I think the answer is: all of the above. The sheer size of the “aging” population means that no one solution will win the day. And clearly, the more responsibility older folks take for creating their living spaces, the more active and engaged they are…which in turn promotes even more longevity.

Number who live in multi-generational household has doubled since 1980: now 57 million Americans


There’s been a dramatic spike in the number of Americans living in multi-generation households. According to a new Pew Research Center analysis, based on stats from the US Census Bureau, a record 57 million Americans — or 18.1% of the total population — now live in a multi-generational family home. That’s double the number of 1980.

Young adults (25-34) are the group most affected. Roughly a quarter (23.6%) live in multi-generational households, compared to 11% in 1980, and overtaking the oldest adults as the group most likely to live in multi-generational households. Historically, the oldest adults (85-plus) were the leading group as many of them moved in with adult children for reasons of  caregiving or other assistance needed in the final years of their lives.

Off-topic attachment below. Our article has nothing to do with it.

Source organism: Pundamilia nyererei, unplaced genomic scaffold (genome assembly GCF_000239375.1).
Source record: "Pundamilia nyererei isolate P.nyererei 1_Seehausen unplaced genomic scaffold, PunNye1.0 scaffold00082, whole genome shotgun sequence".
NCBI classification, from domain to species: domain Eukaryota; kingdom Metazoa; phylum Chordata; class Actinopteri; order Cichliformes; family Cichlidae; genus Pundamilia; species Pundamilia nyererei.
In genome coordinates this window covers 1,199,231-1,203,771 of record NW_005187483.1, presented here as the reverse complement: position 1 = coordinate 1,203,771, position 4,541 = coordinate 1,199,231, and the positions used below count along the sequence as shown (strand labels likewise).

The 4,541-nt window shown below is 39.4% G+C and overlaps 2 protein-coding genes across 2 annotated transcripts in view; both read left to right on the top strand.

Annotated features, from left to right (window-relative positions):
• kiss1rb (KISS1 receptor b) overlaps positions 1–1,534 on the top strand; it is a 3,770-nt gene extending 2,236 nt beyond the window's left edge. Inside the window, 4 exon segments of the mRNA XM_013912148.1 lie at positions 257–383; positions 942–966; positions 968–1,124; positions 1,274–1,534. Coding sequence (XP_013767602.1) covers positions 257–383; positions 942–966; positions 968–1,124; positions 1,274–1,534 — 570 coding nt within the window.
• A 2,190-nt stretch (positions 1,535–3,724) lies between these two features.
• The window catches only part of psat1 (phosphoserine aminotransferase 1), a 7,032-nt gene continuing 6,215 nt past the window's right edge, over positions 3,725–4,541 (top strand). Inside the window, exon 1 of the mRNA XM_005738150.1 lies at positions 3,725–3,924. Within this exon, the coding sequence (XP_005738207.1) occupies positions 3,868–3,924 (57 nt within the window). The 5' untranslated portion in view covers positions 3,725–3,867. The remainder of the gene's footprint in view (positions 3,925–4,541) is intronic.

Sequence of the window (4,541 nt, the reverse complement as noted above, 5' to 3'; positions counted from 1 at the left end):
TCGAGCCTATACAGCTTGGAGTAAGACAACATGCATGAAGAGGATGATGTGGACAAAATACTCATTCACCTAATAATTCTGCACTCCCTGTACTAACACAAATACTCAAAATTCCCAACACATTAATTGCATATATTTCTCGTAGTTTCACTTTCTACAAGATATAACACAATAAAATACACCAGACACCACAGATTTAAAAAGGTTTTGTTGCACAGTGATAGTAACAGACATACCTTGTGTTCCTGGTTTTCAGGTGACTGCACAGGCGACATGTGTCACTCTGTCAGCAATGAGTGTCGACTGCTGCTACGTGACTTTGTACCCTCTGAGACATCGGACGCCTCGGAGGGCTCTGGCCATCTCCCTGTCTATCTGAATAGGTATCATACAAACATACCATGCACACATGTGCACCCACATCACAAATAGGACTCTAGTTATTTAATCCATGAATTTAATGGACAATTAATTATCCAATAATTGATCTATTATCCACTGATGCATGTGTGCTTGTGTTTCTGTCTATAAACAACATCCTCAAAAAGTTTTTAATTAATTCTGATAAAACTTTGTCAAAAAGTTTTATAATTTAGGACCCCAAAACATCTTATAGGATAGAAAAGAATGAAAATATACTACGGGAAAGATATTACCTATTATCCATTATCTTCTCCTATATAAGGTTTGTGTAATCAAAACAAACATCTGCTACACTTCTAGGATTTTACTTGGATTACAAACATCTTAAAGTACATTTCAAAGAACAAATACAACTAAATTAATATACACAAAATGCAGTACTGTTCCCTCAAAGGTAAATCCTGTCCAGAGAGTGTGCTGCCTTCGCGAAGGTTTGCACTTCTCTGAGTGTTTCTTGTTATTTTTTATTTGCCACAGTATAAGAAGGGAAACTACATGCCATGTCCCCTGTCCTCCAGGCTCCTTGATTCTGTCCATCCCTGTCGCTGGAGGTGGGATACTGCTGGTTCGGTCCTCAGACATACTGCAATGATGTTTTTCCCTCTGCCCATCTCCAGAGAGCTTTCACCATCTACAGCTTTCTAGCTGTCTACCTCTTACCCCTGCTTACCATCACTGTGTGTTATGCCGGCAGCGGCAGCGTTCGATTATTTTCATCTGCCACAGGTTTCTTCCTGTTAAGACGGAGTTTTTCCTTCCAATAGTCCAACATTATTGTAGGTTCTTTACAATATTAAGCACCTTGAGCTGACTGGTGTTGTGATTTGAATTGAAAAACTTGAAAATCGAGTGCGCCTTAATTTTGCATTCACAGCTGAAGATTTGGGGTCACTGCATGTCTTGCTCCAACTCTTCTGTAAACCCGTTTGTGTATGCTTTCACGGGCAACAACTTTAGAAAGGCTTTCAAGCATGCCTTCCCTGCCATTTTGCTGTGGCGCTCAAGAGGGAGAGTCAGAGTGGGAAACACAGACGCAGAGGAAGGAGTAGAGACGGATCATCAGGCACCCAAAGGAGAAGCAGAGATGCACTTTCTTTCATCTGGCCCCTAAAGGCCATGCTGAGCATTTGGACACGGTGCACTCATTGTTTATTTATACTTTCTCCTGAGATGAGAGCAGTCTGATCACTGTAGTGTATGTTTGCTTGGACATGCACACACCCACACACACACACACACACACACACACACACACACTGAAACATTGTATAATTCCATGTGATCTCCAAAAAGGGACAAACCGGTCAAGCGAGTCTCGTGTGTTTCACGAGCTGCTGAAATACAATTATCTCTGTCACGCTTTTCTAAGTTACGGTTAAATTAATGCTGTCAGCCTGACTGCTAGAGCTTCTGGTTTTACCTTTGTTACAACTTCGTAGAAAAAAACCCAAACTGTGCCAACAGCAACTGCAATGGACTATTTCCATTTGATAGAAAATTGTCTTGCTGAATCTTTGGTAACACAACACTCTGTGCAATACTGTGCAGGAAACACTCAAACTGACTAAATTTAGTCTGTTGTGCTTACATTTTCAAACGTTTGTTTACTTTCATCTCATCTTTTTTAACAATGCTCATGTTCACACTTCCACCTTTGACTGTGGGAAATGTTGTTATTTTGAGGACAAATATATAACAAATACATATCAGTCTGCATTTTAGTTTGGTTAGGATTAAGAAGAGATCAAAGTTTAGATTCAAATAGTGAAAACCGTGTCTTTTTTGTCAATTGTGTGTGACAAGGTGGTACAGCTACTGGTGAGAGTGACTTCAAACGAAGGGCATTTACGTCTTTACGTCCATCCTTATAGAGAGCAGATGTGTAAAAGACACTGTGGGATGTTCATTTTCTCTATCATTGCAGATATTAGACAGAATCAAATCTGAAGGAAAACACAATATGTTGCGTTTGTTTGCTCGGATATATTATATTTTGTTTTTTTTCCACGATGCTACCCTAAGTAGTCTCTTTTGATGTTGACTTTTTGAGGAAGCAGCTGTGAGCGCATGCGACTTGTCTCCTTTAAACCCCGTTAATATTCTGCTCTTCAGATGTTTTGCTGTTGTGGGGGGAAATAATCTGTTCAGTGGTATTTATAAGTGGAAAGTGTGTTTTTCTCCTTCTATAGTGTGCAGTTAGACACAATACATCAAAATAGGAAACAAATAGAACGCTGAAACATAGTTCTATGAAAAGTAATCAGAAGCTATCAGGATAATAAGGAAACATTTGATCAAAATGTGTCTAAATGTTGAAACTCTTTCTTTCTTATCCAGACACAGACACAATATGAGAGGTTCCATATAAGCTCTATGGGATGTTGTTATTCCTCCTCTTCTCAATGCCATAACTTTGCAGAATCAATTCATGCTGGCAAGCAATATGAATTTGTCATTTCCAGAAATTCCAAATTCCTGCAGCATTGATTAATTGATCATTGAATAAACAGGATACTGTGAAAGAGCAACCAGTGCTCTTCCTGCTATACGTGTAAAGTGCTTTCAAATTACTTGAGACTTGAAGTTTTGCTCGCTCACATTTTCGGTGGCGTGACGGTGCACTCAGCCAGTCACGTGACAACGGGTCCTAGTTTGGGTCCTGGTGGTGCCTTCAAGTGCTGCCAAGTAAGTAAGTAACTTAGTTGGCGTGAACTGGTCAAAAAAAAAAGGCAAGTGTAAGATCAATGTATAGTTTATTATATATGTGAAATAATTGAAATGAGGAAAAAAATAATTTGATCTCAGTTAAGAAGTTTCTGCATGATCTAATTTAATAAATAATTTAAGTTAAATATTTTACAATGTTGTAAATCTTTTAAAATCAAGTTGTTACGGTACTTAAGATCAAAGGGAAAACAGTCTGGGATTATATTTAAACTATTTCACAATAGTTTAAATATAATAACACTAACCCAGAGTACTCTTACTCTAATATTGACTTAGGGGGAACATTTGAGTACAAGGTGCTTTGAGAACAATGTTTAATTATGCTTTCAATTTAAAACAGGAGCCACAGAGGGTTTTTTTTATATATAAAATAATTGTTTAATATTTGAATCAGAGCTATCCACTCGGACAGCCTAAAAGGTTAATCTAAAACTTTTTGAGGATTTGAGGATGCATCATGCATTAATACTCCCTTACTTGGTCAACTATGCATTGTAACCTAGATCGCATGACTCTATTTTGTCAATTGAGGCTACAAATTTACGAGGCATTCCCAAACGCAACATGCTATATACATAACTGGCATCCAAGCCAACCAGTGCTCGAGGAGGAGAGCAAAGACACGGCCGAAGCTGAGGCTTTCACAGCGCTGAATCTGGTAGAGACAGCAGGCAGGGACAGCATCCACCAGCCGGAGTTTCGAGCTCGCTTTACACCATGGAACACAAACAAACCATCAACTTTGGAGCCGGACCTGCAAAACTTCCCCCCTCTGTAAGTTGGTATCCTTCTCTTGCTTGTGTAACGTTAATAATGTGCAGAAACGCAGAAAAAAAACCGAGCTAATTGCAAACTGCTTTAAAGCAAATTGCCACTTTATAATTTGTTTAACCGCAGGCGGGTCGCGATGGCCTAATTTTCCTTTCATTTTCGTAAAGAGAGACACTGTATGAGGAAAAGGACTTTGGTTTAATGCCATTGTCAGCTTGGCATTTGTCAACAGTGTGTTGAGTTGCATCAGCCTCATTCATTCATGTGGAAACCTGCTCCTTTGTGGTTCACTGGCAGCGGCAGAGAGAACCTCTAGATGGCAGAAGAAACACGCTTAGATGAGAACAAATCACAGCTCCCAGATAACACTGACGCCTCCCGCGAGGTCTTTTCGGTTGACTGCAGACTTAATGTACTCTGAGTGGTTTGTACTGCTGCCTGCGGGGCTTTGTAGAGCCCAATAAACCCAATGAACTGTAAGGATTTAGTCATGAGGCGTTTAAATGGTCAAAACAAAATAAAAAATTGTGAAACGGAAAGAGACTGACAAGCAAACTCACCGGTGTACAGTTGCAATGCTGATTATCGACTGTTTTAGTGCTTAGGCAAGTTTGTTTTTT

But now it’s the young adults who are driving the trend, and there’s little doubt that it’s just another part of how the Millennial generation is delayed in hitting the “traditional” benchmarks of adulthood. They’re marrying later, having kids later, earning decent money later. And, the flip side — living at home with mom and dad longer. The bottom line on multi-generational households should come as no surprised for those of you who have been following these trends in my books and here on this blog.

Read the whole report here.



Another silly apology to Millennials – NYTimes op-ed

“Dear Millennials,” proclaims Frank Bruni in a June 7 op-ed in the New York Times, “we’re sorry.” He then proceeds to another oh-so-familiar round of generational mea culpa, concluding, “We conveniently overlook how much more they’ve had to pay for college than we did, the loans they’ve racked up and the fact that nothing explains their employment difficulties better than a generally crummy economy, which certainly isn’t their fault.They get our derision when they deserve our compassion and a political selflessness we’ve been unable to muster. While we’re at it, we might even want to murmur an apology.”